Comments on the Discussion Paper regarding licensing of recruiters and employers pursuant to the Worker Recruitment and Protection Act – Short version

The Department of Labour and Advanced Education has asked for comments on the Discussion Paper dated January 16, 2012.



Some temporary foreign workers are vulnerable and prone to abuse and disadvantage by unethical recruiters and employers.



  1. Everyone but Labour Market Opinion (LMO)-based workers are excluded from this new law. That means unlicensed agents will continue to operate in all areas except LMOs. SUGGESTIONS: A better way to streamline this law would be to have it apply to all employer-specific work permits for Skill Levels C and D and any of the other low-skill programs such as Seasonal Agriculture Workers and Live In Caregivers. This would be consistent with Service Canada’s rules about temporary foreign workers in those categories.

  2. Under the new rules any employer wanting to obtain a labour market opinion in order to hire a temporary foreign  worker will have to be registered with the provincial regulator. Details of the registration process are vague at this point, but we know it will include paying a fee, and submitting company, workforce and financial information. SUGGESTIONS: Why do employers need to register, especially if they are complying with Service Canada’s LMO rules? If they must register, there should be no cost to the employer and an effort should be made to make registration and renewal as simple as possible. Employers should only be required to disclose very general information.  If the new rules are limited only to LMO-based workers, all specific information required of an employer will be provided on the LMO application anyway.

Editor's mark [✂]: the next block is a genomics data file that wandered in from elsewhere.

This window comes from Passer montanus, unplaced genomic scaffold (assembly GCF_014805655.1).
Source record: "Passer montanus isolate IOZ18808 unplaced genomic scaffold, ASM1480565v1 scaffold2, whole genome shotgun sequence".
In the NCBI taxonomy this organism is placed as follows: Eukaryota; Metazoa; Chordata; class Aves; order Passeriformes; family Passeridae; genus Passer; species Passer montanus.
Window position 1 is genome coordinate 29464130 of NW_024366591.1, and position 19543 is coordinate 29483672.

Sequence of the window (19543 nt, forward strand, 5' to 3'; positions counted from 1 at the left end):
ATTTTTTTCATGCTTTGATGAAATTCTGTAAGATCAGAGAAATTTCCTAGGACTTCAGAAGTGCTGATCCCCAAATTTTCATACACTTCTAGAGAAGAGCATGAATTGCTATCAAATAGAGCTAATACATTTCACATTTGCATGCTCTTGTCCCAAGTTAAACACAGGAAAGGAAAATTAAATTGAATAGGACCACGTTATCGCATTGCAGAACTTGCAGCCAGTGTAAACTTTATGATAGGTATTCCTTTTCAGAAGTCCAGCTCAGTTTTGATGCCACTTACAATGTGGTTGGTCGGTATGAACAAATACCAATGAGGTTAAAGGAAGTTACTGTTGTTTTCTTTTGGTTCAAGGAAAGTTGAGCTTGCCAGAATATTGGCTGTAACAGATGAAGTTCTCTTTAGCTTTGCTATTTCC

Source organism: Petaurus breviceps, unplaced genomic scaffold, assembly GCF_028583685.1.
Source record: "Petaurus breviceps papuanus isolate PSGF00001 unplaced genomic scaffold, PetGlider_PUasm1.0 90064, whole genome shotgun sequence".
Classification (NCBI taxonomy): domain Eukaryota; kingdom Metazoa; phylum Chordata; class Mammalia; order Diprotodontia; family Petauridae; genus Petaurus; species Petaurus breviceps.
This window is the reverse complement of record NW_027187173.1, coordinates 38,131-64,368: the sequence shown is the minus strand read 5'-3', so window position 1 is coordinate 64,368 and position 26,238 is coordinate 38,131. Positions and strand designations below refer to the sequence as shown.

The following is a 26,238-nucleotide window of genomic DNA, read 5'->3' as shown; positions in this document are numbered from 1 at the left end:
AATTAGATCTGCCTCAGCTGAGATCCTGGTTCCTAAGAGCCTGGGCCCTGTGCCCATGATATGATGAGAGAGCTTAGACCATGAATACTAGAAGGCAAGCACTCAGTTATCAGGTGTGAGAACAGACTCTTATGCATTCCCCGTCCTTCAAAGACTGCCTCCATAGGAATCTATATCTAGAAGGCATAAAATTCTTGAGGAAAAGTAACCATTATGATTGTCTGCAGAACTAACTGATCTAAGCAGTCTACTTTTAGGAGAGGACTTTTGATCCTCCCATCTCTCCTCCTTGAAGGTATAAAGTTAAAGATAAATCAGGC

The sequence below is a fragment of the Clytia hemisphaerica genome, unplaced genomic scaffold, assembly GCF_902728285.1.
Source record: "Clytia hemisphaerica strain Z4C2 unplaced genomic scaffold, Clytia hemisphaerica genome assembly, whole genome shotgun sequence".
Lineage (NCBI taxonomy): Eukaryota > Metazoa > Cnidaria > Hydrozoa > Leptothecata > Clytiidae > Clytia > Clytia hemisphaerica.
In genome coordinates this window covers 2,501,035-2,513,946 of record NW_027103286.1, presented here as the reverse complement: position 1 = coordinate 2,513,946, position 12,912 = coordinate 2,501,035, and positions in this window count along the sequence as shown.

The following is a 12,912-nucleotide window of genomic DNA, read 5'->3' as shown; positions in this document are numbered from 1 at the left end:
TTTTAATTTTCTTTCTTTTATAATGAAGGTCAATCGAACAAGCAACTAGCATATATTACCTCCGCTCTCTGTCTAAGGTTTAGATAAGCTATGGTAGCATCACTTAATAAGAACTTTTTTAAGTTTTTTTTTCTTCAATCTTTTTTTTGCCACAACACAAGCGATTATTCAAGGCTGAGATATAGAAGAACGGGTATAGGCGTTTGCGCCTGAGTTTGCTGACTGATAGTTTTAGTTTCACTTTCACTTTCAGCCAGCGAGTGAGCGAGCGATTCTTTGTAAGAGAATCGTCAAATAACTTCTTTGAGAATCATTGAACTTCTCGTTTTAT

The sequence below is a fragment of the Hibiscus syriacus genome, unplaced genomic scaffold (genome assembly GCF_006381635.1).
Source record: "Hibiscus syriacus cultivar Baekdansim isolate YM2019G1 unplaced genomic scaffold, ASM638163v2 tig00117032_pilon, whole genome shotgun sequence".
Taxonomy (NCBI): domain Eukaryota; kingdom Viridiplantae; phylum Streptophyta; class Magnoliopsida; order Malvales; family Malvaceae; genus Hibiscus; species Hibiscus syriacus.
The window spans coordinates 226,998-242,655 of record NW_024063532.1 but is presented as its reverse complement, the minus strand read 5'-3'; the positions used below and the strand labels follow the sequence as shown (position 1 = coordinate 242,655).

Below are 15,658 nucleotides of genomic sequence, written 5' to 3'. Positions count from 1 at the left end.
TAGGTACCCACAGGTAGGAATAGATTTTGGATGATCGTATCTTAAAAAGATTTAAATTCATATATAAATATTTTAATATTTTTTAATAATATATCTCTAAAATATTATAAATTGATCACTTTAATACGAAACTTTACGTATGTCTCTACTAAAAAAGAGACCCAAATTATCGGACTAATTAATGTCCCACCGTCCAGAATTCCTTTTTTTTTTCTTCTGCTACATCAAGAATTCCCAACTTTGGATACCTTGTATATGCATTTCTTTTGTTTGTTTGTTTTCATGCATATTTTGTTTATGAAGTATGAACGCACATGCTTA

3. Some aspects of the new rules, including the licensing regimen are problematic for lawyers and consultants who are bound by their own sets of professional and ethical rules and governance. There is potential for the two sets of rules to collide. SUGGESTIONS: These new rules should not (1) require a lawyer to breach solicitor-client privilege (i.e. by disclosing confidential information about a client to the new licensing body); (2) require a lawyer to provide financial or trust account information about specific clients; or (3) conflict in any way with the rules of professional conduct imposed on lawyers by their governing body. At minimum, the new rules should be interpreted and enforced in a manner that is consistent with the professional regulations licensees are bound by.